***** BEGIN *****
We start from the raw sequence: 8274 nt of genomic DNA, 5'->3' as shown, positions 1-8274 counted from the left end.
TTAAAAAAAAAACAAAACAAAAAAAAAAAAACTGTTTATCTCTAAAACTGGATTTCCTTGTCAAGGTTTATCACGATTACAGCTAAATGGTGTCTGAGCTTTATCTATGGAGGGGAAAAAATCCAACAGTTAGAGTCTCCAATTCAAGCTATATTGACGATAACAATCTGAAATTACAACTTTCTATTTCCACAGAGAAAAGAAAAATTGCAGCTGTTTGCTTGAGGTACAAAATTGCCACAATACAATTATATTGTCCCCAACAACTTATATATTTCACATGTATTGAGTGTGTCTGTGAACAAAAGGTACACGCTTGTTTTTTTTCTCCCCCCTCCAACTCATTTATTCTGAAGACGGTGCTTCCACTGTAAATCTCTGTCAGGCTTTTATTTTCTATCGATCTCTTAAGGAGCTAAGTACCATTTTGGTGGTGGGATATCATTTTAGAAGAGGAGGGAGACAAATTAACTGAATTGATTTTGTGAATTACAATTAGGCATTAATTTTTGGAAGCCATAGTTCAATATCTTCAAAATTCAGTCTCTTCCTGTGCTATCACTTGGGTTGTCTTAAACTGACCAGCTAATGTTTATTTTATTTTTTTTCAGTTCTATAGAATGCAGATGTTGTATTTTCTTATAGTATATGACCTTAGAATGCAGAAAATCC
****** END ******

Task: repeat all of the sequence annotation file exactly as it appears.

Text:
We start from the raw sequence: 8274 nt of genomic DNA, 5'->3' as shown, positions 1-8274 counted from the left end.
TTAAAAAAAAAACAAAACAAAAAAAAAAAAACTGTTTATCTCTAAAACTGGATTTCCTTGTCAAGGTTTATCACGATTACAGCTAAATGGTGTCTGAGCTTTATCTATGGAGGGGAAAAAATCCAACAGTTAGAGTCTCCAATTCAAGCTATATTGACGATAACAATCTGAAATTACAACTTTCTATTTCCACAGAGAAAAGAAAAATTGCAGCTGTTTGCTTGAGGTACAAAATTGCCACAATACAATTATATTGTCCCCAACAACTTATATATTTCACATGTATTGAGTGTGTCTGTGAACAAAAGGTACACGCTTGTTTTTTTTCTCCCCCCTCCAACTCATTTATTCTGAAGACGGTGCTTCCACTGTAAATCTCTGTCAGGCTTTTATTTTCTATCGATCTCTTAAGGAGCTAAGTACCATTTTGGTGGTGGGATATCATTTTAGAAGAGGAGGGAGACAAATTAACTGAATTGATTTTGTGAATTACAATTAGGCATTAATTTTTGGAAGCCATAGTTCAATATCTTCAAAATTCAGTCTCTTCCTGTGCTATCACTTGGGTTGTCTTAAACTGACCAGCTAATGTTTATTTTATTTTTTTTCAGTTCTATAGAATGCAGATGTTGTATTTTCTTATAGTATATGACCTTAGAATGCAGAAAATCC